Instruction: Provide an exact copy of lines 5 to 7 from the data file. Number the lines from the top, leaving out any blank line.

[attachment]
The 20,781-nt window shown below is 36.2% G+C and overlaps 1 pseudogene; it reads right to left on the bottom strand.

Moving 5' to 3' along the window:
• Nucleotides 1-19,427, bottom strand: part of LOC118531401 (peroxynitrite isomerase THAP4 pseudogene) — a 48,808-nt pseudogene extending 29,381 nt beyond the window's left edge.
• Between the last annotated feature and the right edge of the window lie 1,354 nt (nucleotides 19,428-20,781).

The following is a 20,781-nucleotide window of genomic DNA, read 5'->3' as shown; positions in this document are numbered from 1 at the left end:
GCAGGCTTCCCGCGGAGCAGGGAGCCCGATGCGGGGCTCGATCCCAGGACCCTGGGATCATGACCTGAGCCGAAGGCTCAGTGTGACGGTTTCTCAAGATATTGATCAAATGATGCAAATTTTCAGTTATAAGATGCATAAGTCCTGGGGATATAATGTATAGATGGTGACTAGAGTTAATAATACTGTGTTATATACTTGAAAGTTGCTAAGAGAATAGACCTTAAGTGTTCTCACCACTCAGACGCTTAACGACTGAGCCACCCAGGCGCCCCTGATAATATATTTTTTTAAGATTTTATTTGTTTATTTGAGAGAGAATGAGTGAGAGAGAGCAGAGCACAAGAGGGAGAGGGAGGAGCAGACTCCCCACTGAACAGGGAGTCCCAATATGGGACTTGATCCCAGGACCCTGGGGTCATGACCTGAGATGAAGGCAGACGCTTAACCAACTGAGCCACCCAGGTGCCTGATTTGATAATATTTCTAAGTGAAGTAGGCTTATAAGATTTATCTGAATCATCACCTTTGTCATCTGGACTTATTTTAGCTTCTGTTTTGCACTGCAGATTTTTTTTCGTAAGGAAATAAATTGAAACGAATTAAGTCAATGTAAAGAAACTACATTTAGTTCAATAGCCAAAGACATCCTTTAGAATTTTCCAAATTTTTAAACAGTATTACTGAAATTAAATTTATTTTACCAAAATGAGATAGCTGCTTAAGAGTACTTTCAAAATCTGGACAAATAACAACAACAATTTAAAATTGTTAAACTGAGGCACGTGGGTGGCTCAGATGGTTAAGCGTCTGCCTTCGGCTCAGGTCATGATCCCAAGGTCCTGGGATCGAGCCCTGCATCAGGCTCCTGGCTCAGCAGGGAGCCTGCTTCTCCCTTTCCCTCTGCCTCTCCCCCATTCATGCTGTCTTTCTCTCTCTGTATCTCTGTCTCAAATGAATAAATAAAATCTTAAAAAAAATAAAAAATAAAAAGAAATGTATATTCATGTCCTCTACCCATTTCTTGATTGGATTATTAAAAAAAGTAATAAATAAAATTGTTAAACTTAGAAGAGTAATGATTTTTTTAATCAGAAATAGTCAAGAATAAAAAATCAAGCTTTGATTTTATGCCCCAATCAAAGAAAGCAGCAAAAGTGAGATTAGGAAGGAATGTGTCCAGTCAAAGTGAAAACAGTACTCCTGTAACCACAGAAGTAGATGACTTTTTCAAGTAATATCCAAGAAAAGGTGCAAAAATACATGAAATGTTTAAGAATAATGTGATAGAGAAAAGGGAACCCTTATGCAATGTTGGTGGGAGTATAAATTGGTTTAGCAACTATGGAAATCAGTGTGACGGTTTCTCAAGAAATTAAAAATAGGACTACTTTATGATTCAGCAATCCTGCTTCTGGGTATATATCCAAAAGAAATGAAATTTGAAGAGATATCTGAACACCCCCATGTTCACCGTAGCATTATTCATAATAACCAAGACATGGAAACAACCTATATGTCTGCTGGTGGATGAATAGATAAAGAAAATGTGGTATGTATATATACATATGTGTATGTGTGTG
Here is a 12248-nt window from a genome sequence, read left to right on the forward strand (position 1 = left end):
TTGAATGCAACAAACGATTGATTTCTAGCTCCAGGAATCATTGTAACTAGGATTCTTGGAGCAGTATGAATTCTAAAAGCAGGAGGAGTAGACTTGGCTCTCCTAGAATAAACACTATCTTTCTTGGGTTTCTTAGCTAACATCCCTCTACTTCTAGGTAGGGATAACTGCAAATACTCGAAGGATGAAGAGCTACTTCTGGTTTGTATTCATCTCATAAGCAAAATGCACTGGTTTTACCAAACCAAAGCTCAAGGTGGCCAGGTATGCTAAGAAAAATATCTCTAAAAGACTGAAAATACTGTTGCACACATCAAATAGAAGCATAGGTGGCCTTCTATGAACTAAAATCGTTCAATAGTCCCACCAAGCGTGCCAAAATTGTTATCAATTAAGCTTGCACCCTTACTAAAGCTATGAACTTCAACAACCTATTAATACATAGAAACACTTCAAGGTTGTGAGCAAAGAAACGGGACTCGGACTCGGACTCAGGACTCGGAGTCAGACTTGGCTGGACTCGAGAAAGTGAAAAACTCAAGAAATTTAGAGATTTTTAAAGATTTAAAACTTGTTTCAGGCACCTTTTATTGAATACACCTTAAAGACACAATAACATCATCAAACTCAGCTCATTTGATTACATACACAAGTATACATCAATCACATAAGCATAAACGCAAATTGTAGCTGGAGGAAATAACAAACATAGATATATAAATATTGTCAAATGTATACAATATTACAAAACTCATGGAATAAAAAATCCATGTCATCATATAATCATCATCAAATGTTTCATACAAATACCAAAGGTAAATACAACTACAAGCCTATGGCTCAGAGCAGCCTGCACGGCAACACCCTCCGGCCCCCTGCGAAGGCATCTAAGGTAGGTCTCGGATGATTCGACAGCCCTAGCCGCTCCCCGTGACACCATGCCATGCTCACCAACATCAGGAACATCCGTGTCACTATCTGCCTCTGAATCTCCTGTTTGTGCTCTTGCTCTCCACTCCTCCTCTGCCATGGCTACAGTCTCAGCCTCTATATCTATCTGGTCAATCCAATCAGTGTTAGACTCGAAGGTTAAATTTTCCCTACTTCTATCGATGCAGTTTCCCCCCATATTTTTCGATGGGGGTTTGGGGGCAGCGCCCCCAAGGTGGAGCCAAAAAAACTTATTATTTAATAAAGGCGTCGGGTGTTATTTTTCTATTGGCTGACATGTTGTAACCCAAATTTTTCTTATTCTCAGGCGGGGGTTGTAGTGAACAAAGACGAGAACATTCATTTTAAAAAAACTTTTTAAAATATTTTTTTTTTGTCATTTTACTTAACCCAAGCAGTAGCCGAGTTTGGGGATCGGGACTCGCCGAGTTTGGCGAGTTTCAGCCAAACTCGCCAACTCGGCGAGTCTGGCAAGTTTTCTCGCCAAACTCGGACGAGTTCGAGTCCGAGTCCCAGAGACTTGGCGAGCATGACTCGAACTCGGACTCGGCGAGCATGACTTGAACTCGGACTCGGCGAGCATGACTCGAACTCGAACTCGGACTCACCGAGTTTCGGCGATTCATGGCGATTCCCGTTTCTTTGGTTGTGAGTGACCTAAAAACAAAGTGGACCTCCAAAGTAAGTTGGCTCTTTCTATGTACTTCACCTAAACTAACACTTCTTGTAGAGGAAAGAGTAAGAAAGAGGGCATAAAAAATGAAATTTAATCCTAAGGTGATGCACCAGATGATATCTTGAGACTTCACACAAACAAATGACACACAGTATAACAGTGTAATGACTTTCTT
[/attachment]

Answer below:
The following is a 20,781-nucleotide window of genomic DNA, read 5'->3' as shown; positions in this document are numbered from 1 at the left end:
GCAGGCTTCCCGCGGAGCAGGGAGCCCGATGCGGGGCTCGATCCCAGGACCCTGGGATCATGACCTGAGCCGAAGGCTCAGTGTGACGGTTTCTCAAGATATTGATCAAATGATGCAAATTTTCAGTTATAAGATGCATAAGTCCTGGGGATATAATGTATAGATGGTGACTAGAGTTAATAATACTGTGTTATATACTTGAAAGTTGCTAAGAGAATAGACCTTAAGTGTTCTCACCACTCAGACGCTTAACGACTGAGCCACCCAGGCGCCCCTGATAATATATTTTTTTAAGATTTTATTTGTTTATTTGAGAGAGAATGAGTGAGAGAGAGCAGAGCACAAGAGGGAGAGGGAGGAGCAGACTCCCCACTGAACAGGGAGTCCCAATATGGGACTTGATCCCAGGACCCTGGGGTCATGACCTGAGATGAAGGCAGACGCTTAACCAACTGAGCCACCCAGGTGCCTGATTTGATAATATTTCTAAGTGAAGTAGGCTTATAAGATTTATCTGAATCATCACCTTTGTCATCTGGACTTATTTTAGCTTCTGTTTTGCACTGCAGATTTTTTTTCGTAAGGAAATAAATTGAAACGAATTAAGTCAATGTAAAGAAACTACATTTAGTTCAATAGCCAAAGACATCCTTTAGAATTTTCCAAATTTTTAAACAGTATTACTGAAATTAAATTTATTTTACCAAAATGAGATAGCTGCTTAAGAGTACTTTCAAAATCTGGACAAATAACAACAACAATTTAAAATTGTTAAACTGAGGCACGTGGGTGGCTCAGATGGTTAAGCGTCTGCCTTCGGCTCAGGTCATGATCCCAAGGTCCTGGGATCGAGCCCTGCATCAGGCTCCTGGCTCAGCAGGGAGCCTGCTTCTCCCTTTCCCTCTGCCTCTCCCCCATTCATGCTGTCTTTCTCTCTCTGTATCTCTGTCTCAAATGAATAAATAAAATCTTAAAAAAAATAAAAAATAAAAAGAAATGTATATTCATGTCCTCTACCCATTTCTTGATTGGATTATTAAAAAAAGTAATAAATAAAATTGTTAAACTTAGAAGAGTAATGATTTTTTTAATCAGAAATAGTCAAGAATAAAAAATCAAGCTTTGATTTTATGCCCCAATCAAAGAAAGCAGCAAAAGTGAGATTAGGAAGGAATGTGTCCAGTCAAAGTGAAAACAGTACTCCTGTAACCACAGAAGTAGATGACTTTTTCAAGTAATATCCAAGAAAAGGTGCAAAAATACATGAAATGTTTAAGAATAATGTGATAGAGAAAAGGGAACCCTTATGCAATGTTGGTGGGAGTATAAATTGGTTTAGCAACTATGGAAATCAGTGTGACGGTTTCTCAAGAAATTAAAAATAGGACTACTTTATGATTCAGCAATCCTGCTTCTGGGTATATATCCAAAAGAAATGAAATTTGAAGAGATATCTGAACACCCCCATGTTCACCGTAGCATTATTCATAATAACCAAGACATGGAAACAACCTATATGTCTGCTGGTGGATGAATAGATAAAGAAAATGTGGTATGTATATATACATATGTGTATGTGTGTG
Here is a 12248-nt window from a genome sequence, read left to right on the forward strand (position 1 = left end):